BRIDGEPORT, W.Va. – The Fourth of July holiday is right around the corner. As it approaches, it is important to keep safety as a first priority. There are dangers that come along with celebrating, and it is important to take the necessary precautions to prevent accidents from occurring.

Dr. Christopher S. Goode

“Whether you’re spending the day on the water or enjoying a nice family barbecue, dangers can be found all around you,” Christopher S. Goode, M.D., WVU Medicine emergency medicine physician at Ruby Memorial Hospital and United Hospital Center, said. “The Fourth July, although a time of celebration, comes with many safety risks. The launching of fireworks, traveling, boating, and consumption of alcohol can all have severe consequences if not properly handled.”

There will be a lot of people traveling during the Fourth of July holiday this year, so it cannot be stressed enough how important it is to follow a few safety tips. Remember to stay off cell phones and other devices while driving.

“Always be aware of your surroundings, and buckle your seatbelt,” said Dr. Goode. “It is estimated that seatbelts can save 155 lives during holidays like the Fourth of July.”

One of the favorite ways of celebrating the Fourth of July is by getting the family together and hitting the lake. People enjoy taking their boats on the water, especially on a hot, holiday weekend. This can become dangerous when people start to neglect safety rules and regulations.

The number of boating related injuries this time of year has been on the rise. Goode says that between 2013 and 2014, the number of deaths increased eight percent. People will neglect simple safety laws such as wearing a life jacket, which statistics consistently show that 80 percent of those who perished in boating accidents were not wearing. Boaters must also stay aware of others on the water. There will not only be other boats but also kayakers and swimmers.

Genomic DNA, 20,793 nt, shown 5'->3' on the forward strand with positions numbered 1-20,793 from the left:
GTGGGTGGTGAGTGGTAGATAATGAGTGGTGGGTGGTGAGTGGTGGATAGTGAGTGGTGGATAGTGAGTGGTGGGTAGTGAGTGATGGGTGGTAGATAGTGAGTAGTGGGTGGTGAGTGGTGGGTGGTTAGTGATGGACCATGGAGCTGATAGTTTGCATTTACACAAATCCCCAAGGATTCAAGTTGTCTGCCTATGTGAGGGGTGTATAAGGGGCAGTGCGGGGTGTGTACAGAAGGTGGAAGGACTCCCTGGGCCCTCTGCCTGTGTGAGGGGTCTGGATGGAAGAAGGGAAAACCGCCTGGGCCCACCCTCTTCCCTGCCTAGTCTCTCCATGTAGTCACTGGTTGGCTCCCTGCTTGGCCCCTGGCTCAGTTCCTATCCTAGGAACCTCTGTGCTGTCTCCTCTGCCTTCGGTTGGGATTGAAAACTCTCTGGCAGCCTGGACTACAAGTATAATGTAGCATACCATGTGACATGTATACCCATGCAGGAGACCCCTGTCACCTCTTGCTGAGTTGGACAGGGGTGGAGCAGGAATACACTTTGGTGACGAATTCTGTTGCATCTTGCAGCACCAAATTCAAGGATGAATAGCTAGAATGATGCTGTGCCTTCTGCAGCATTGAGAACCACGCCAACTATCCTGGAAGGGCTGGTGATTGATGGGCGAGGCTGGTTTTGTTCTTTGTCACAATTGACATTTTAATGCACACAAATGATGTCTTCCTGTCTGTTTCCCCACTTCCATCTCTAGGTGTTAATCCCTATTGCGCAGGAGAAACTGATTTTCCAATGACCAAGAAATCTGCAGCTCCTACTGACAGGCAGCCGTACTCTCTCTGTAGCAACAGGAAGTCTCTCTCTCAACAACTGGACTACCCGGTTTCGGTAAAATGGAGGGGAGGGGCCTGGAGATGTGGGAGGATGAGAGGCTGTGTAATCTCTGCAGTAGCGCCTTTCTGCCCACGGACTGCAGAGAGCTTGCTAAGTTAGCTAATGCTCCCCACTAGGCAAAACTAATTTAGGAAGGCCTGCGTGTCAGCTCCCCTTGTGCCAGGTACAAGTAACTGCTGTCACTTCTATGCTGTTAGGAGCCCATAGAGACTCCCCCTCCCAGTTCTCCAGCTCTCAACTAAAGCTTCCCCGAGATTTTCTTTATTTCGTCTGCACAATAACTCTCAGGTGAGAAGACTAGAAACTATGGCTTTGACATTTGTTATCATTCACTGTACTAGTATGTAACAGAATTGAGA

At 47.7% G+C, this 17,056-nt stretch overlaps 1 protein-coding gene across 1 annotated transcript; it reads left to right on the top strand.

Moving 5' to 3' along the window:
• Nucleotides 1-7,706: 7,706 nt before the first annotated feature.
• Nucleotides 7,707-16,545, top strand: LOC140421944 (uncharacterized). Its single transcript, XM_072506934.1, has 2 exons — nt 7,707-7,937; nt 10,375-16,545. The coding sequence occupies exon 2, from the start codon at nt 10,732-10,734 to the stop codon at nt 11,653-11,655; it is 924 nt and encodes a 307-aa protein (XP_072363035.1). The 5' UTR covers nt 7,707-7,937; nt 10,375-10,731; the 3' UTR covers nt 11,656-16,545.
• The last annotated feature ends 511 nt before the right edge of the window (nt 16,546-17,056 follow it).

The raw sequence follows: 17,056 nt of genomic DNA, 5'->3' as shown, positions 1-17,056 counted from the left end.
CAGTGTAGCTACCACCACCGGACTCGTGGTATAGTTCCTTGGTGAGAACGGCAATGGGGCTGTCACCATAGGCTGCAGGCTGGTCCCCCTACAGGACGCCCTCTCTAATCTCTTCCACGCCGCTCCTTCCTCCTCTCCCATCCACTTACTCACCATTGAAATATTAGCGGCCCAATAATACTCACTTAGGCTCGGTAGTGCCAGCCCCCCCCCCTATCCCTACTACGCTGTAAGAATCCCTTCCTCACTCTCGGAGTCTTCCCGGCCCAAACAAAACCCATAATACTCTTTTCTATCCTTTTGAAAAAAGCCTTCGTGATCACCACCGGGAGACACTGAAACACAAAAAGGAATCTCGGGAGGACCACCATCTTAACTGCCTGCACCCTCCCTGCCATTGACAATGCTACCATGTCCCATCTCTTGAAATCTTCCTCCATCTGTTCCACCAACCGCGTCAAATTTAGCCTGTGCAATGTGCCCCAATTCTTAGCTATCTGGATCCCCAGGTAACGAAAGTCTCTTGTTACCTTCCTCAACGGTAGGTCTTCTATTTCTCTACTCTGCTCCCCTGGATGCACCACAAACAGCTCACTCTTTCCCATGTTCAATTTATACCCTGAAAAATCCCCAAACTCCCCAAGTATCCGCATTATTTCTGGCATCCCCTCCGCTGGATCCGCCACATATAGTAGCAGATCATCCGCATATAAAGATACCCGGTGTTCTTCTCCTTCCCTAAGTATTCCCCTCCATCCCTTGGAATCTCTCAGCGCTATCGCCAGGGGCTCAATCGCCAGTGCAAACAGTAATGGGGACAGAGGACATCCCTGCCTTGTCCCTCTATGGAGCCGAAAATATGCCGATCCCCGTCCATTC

“In 2013, fireworks accounted for 11,400 injuries and eight deaths in the United States,” Goode said. “People need to remember that fireworks are explosives and should be handled with caution. That is why I always recommend that you should go see a fireworks display.”

However, not everyone will heed such advice. Therefore, here are a few simple safety measures you can take to keep yourself and others around you safe when launching fireworks this Fourth of July:

  • Remember to read all instructions before ever lighting a firework.
  • Always launch off a flat surface and safely away from any bystanders, houses, or flammable materials.
  • Fireworks are to only be handled by adults; never should these be given to children, regardless of the type. A sparkler burns at 2,000 degrees Fahrenheit, which can melt some metals and easily injure a child’s hand.  

Drinking and Driving
“Drinking and driving can be a deadly combination when mixed together. People under the influence of alcohol are 11 times more likely to be in a car accident than those who are not,” Goode said. “In 2014, there were approximately 9,967 people killed in drunken driving incidences in the United States.”

If you want to keep yourself and others on the road safe this holiday weekend, then remember these rules:

  • Always have a designated driver who can take you home, if your holiday celebrating includes the consumption of alcohol.
  • A cab is also an option if you cannot find someone sober to drive you.

“The July Fourth celebration of our nation’s independence is one we all look forward to; just remember no matter how you choose to celebrate this great day, take a few moments to make safety part of your holiday plans,” Goode said.

For more information: Matt Chisler, Director of Public Relations at United Hospital Center, 681-342-1611